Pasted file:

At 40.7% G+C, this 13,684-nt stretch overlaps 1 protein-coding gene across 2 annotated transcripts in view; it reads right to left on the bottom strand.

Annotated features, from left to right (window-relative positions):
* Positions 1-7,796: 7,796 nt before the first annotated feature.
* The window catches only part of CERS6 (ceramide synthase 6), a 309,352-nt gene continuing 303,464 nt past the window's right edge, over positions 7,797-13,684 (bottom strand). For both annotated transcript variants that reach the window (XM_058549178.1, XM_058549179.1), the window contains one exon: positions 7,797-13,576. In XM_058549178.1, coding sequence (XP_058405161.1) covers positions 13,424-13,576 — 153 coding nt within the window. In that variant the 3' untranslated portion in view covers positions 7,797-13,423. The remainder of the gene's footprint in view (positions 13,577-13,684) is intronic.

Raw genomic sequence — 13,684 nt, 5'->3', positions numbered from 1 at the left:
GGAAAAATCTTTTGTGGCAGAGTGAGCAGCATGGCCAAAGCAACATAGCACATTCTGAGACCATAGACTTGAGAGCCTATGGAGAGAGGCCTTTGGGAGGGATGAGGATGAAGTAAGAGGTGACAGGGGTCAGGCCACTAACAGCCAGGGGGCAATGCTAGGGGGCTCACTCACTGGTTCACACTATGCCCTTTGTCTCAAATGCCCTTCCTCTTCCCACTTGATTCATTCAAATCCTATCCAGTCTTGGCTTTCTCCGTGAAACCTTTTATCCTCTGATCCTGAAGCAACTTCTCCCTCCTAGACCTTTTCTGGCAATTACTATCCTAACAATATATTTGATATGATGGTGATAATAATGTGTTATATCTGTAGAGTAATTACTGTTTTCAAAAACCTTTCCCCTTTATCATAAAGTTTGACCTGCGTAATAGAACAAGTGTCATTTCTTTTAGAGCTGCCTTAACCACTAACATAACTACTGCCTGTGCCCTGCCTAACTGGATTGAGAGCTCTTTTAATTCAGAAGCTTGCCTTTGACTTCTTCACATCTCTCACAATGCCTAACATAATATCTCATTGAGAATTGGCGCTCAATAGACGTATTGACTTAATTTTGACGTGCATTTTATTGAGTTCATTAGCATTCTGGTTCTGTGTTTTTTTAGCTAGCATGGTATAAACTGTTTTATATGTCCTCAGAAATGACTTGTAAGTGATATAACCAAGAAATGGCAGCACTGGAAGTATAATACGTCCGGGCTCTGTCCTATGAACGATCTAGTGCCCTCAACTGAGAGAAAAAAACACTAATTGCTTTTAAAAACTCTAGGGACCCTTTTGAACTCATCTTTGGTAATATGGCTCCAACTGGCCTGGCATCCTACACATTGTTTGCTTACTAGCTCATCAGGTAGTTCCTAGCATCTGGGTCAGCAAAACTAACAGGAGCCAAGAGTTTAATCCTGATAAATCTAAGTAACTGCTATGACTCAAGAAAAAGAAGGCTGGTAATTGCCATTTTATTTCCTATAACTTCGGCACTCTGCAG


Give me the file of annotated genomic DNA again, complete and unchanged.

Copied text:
At 40.7% G+C, this 13,684-nt stretch overlaps 1 protein-coding gene across 2 annotated transcripts in view; it reads right to left on the bottom strand.

Annotated features, from left to right (window-relative positions):
* Positions 1-7,796: 7,796 nt before the first annotated feature.
* The window catches only part of CERS6 (ceramide synthase 6), a 309,352-nt gene continuing 303,464 nt past the window's right edge, over positions 7,797-13,684 (bottom strand). For both annotated transcript variants that reach the window (XM_058549178.1, XM_058549179.1), the window contains one exon: positions 7,797-13,576. In XM_058549178.1, coding sequence (XP_058405161.1) covers positions 13,424-13,576 — 153 coding nt within the window. In that variant the 3' untranslated portion in view covers positions 7,797-13,423. The remainder of the gene's footprint in view (positions 13,577-13,684) is intronic.

Raw genomic sequence — 13,684 nt, 5'->3', positions numbered from 1 at the left:
GGAAAAATCTTTTGTGGCAGAGTGAGCAGCATGGCCAAAGCAACATAGCACATTCTGAGACCATAGACTTGAGAGCCTATGGAGAGAGGCCTTTGGGAGGGATGAGGATGAAGTAAGAGGTGACAGGGGTCAGGCCACTAACAGCCAGGGGGCAATGCTAGGGGGCTCACTCACTGGTTCACACTATGCCCTTTGTCTCAAATGCCCTTCCTCTTCCCACTTGATTCATTCAAATCCTATCCAGTCTTGGCTTTCTCCGTGAAACCTTTTATCCTCTGATCCTGAAGCAACTTCTCCCTCCTAGACCTTTTCTGGCAATTACTATCCTAACAATATATTTGATATGATGGTGATAATAATGTGTTATATCTGTAGAGTAATTACTGTTTTCAAAAACCTTTCCCCTTTATCATAAAGTTTGACCTGCGTAATAGAACAAGTGTCATTTCTTTTAGAGCTGCCTTAACCACTAACATAACTACTGCCTGTGCCCTGCCTAACTGGATTGAGAGCTCTTTTAATTCAGAAGCTTGCCTTTGACTTCTTCACATCTCTCACAATGCCTAACATAATATCTCATTGAGAATTGGCGCTCAATAGACGTATTGACTTAATTTTGACGTGCATTTTATTGAGTTCATTAGCATTCTGGTTCTGTGTTTTTTTAGCTAGCATGGTATAAACTGTTTTATATGTCCTCAGAAATGACTTGTAAGTGATATAACCAAGAAATGGCAGCACTGGAAGTATAATACGTCCGGGCTCTGTCCTATGAACGATCTAGTGCCCTCAACTGAGAGAAAAAAACACTAATTGCTTTTAAAAACTCTAGGGACCCTTTTGAACTCATCTTTGGTAATATGGCTCCAACTGGCCTGGCATCCTACACATTGTTTGCTTACTAGCTCATCAGGTAGTTCCTAGCATCTGGGTCAGCAAAACTAACAGGAGCCAAGAGTTTAATCCTGATAAATCTAAGTAACTGCTATGACTCAAGAAAAAGAAGGCTGGTAATTGCCATTTTATTTCCTATAACTTCGGCACTCTGCAG